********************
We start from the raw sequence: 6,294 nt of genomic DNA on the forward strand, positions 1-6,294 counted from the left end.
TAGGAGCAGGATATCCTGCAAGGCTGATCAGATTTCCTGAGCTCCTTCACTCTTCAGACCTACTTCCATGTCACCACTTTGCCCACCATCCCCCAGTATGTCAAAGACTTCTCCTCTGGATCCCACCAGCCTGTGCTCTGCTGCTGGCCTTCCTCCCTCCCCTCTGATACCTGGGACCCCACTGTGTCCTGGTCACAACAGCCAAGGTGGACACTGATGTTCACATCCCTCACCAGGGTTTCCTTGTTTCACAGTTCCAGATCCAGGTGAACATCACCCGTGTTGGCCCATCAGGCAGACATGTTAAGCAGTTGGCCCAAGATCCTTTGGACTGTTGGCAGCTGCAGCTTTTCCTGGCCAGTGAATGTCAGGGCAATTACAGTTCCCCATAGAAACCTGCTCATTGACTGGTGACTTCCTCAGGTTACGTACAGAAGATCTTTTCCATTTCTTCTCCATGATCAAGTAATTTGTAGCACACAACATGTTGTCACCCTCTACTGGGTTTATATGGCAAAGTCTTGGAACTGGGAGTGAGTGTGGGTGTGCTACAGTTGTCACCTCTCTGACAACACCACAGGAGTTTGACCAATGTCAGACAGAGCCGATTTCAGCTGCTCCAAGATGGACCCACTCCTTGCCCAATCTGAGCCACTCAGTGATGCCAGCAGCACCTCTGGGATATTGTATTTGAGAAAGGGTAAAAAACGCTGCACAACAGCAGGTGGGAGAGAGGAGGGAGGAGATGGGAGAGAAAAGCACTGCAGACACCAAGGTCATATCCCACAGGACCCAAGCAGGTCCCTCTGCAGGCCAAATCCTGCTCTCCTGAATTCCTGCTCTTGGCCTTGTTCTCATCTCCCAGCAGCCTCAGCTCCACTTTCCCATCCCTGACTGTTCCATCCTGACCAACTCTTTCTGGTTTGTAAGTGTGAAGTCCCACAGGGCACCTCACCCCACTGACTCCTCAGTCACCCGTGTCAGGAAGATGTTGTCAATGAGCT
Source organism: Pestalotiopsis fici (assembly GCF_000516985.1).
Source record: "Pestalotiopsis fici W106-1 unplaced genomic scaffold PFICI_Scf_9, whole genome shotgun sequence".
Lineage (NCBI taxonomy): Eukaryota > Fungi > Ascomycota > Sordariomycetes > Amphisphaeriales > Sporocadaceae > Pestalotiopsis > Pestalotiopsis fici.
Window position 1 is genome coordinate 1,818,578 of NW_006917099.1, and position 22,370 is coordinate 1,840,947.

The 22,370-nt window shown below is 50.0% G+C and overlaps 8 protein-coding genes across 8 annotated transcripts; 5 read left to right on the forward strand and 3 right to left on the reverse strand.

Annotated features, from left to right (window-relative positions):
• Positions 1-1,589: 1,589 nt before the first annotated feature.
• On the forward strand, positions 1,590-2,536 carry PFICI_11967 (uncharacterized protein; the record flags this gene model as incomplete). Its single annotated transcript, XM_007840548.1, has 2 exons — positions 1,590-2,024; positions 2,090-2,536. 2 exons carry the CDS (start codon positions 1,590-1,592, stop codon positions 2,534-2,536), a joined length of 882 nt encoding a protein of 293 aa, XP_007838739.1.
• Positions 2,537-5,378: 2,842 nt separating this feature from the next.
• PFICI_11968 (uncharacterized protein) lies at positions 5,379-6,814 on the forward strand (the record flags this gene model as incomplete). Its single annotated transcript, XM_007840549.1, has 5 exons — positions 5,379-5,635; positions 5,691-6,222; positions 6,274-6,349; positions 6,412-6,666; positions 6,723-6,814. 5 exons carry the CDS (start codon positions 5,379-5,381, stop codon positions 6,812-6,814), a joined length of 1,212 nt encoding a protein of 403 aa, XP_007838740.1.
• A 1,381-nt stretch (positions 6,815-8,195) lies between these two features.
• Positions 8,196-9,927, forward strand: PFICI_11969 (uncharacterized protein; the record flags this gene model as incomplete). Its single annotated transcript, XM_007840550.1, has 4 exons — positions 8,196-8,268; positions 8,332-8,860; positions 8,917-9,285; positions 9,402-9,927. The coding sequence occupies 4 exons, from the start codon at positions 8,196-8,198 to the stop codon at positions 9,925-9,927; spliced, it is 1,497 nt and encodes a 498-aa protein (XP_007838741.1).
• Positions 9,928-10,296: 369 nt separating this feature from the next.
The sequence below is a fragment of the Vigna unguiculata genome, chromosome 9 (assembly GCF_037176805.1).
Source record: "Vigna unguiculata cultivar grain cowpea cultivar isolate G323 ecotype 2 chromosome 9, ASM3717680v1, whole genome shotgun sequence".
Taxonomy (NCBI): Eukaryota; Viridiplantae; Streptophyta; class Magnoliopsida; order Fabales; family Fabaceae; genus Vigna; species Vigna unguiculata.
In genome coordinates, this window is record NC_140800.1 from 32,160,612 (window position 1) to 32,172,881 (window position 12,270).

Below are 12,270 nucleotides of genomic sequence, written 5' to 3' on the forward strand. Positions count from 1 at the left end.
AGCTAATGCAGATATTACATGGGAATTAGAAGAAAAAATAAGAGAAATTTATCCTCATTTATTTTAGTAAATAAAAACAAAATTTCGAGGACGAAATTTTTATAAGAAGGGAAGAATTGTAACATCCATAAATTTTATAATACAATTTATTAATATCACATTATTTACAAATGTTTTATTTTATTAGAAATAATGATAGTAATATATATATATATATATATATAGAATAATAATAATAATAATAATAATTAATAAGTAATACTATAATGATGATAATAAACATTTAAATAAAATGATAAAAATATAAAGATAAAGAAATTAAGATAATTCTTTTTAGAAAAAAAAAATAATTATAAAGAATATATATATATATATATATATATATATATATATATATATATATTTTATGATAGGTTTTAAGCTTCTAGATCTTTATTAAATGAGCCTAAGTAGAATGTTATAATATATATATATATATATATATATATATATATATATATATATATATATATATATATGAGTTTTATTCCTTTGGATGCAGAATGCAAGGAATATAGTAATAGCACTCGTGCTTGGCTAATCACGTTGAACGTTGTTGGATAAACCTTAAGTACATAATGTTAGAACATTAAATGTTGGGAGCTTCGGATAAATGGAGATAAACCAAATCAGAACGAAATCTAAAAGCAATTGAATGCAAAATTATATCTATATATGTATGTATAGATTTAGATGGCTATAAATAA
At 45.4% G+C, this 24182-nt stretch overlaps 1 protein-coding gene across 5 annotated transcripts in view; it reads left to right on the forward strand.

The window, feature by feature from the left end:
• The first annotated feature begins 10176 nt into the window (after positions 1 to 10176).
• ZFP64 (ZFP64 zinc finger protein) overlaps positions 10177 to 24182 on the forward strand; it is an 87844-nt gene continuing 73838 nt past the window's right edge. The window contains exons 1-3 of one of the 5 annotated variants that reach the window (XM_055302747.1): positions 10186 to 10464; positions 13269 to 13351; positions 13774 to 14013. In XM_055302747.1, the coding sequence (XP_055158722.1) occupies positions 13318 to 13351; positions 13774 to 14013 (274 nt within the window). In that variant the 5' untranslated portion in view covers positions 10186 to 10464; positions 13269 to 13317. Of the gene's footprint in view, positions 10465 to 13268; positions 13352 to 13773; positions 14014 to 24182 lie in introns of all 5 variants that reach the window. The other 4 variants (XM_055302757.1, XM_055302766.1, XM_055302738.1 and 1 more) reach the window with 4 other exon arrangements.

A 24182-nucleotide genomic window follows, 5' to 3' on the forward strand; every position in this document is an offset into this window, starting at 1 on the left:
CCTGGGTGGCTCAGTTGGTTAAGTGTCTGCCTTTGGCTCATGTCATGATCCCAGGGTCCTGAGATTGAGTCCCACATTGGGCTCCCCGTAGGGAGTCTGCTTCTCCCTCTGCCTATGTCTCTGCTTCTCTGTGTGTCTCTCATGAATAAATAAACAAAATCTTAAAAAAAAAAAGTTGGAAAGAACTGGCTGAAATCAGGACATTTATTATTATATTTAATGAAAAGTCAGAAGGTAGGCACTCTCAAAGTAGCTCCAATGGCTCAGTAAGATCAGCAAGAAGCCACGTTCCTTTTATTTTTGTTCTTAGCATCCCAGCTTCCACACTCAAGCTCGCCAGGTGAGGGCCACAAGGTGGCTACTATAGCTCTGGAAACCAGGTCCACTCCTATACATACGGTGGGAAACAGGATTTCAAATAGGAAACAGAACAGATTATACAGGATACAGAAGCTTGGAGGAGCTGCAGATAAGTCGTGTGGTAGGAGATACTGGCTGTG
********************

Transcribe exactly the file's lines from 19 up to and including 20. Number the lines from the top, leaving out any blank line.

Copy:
In genome coordinates, this window is record NC_140800.1 from 32,160,612 (window position 1) to 32,172,881 (window position 12,270).

Below are 12,270 nucleotides of genomic sequence, written 5' to 3' on the forward strand. Positions count from 1 at the left end.